Vern, no one would blame you if you burned out on the whole Japanese horror thing after all those RING and GRUDGE movies, but the original PULSE (KAIRO) is worth seeing. Not the crappy American remake version.

  17. ChopperSullivan

    March 13th, 2010 at 7:47 am

    I can’t back your Tarantino hatred, CJ, but LET THE RIGHT ONE IN is a fucking snoozer.

  18. I second myself from other comments by recommending In Bruges. The best thing Colin Farrell’s done for me, and Brendan Gleeson and Ralph Feinnes are really good in it too.

  19. One Guy From Andromeda

    March 13th, 2010 at 8:13 am

    I recommend the obscure french tough guy movie “100.000 dollars in the Sun” with Jean Paul Belmondo from the 60s. I think you might like that one Vern.

  20. Yeah, CJ & Chopper, Let the Right One In was deathly lame.
    Dead Man’s Shoes definitely deserves better than to be compared to that garbage. I wasn’t tracking on Shane Meadows being a hotshot director & what he’s all about when I noticed DMS on some legitimate critic’s Top 10 of the Decade list. I was kind of shocked when I saw the horror/slasher style cover art for a supposedly serious film, but it was a helluvan experience.

    I’m a sucker for that music (reminded me of a Eddie Vedder’s work on Dead Man Walking, and not just for the titular similarity) and that scene where he says that he’s got the guys “right here” in the palm of his hand.
    And it’s on NetFlix streaming!


    ‘ But just so you know, makers of revenge movies, I’ll always go for “you killed my friend or loved one.” ‘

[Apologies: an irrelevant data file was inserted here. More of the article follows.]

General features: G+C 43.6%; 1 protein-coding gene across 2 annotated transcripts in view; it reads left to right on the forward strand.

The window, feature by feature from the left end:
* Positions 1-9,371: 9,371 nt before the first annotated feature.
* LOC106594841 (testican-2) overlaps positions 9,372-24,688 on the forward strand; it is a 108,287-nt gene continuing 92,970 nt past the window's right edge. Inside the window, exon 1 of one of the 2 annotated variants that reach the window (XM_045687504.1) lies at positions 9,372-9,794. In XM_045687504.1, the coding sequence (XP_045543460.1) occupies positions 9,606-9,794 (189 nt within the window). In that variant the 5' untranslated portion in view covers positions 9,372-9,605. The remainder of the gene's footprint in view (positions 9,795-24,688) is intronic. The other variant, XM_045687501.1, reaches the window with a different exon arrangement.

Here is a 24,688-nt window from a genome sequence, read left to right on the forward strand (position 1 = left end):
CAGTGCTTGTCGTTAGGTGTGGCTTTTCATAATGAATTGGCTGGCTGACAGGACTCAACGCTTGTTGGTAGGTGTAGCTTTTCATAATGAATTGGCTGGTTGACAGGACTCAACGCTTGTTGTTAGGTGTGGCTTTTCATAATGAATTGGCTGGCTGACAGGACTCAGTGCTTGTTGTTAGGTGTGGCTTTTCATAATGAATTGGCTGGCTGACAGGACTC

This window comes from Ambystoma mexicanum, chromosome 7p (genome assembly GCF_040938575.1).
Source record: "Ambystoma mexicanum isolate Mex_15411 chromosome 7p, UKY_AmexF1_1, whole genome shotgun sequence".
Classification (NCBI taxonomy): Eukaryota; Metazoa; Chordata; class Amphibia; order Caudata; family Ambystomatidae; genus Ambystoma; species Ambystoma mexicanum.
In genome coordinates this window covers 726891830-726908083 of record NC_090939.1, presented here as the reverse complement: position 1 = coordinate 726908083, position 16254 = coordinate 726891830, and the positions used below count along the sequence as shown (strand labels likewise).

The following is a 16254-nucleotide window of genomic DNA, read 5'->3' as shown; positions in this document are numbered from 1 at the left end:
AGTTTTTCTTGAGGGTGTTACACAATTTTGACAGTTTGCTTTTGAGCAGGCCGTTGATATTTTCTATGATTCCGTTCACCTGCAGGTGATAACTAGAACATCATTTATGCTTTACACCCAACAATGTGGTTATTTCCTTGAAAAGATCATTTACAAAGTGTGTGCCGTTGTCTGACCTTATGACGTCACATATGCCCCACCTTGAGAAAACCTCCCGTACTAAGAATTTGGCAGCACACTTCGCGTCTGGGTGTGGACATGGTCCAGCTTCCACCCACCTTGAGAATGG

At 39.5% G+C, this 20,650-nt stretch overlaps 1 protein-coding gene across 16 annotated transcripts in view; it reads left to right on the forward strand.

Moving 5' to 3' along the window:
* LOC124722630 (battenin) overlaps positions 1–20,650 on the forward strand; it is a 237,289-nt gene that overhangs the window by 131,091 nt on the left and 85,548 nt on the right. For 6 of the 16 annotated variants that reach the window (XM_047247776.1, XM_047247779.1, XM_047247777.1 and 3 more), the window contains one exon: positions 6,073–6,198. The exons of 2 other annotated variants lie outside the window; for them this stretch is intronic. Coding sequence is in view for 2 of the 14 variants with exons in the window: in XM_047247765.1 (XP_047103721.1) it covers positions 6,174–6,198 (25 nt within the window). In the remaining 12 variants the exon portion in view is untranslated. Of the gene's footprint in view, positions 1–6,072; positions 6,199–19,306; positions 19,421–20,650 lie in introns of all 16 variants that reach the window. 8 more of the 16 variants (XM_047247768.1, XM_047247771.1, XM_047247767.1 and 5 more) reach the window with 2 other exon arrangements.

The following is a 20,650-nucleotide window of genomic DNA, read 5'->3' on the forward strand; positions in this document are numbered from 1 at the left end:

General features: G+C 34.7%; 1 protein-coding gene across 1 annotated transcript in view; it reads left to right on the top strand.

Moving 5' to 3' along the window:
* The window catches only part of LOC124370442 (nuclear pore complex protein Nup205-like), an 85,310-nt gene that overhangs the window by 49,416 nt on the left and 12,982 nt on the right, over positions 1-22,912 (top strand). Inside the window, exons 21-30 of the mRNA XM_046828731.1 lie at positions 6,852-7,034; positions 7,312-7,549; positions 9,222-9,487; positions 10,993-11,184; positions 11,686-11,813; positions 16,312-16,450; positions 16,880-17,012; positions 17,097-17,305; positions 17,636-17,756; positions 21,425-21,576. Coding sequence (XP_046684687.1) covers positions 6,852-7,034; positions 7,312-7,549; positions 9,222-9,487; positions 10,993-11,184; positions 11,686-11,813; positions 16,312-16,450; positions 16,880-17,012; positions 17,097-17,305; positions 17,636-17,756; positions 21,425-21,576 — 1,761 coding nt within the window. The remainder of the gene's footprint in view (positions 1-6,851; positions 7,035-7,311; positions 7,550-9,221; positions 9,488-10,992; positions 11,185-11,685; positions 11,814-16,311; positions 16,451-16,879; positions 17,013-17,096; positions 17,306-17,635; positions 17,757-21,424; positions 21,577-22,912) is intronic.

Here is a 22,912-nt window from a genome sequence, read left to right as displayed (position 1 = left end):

It’s been a while since I saw SHOES, but wasn’t this more or less his motivation? The reveal is a bit more unusual, but Considine’s is taking revenge for the brother he wasn’t able to take care of?

  22. DEAD MAN’S SPOILER (typos corrected)

    ‘ But just so you know, makers of revenge movies, I’ll always go for “you killed my friend or loved one.” ‘

    It’s been a while since I saw SHOES, but wasn’t this more or less his motivation? The reveal is a bit more unusual, but isn’t Considine taking revenge for the brother he wasn’t there to protect?

  23. Oh, yeah, a new recko to pester Vern: Miami Vice, the TV series.
    Yeah, you said no-no on the TV thing, but each episode is better than most films and more fun than anything else on TV/DVD, so take it back to 1984 Michael Mann-style & you won’t regret it.

    Also, I’m excited Red Cliff comes out on DVD here in about 10 days. It’s John Woo’s film that he always wanted to make and finally got the budget to make a couple years ago, according to an interview I read. Is there any way it could be better than Face//Off? No way, but I’m pumped.

  24. Mouth – Surely it’s better than WINDTALKERS.

    At the very least.

  25. Red Cliff was in UK Cinemas last summer, and it’s a good big historical epic with some interesting characters and huge battle scenes.

  26. It’s difficult and heartbreaking to try to rank John Woo’s films, RRA. It’s an exercise in frustration, to say the least, when I revisit Broken Arrow or Windtalkers in my memory and force myself to believe that this is the work of the genius behind Face//Off.

    And thanks, Stu, for spoiling Red Cliff for me. Jerk.

    But seriously, should I be content with the 148 minute version of Red Cliff or is it worth it to see the “International Version” that’s twice as long? Fuck it, I’ll watch both if the “theatrical” version is any good.

  27. We only got 148 minute version and it works, though it’s a bit weird at the start how some setup is provided by one of the trailer voice guys doing narration.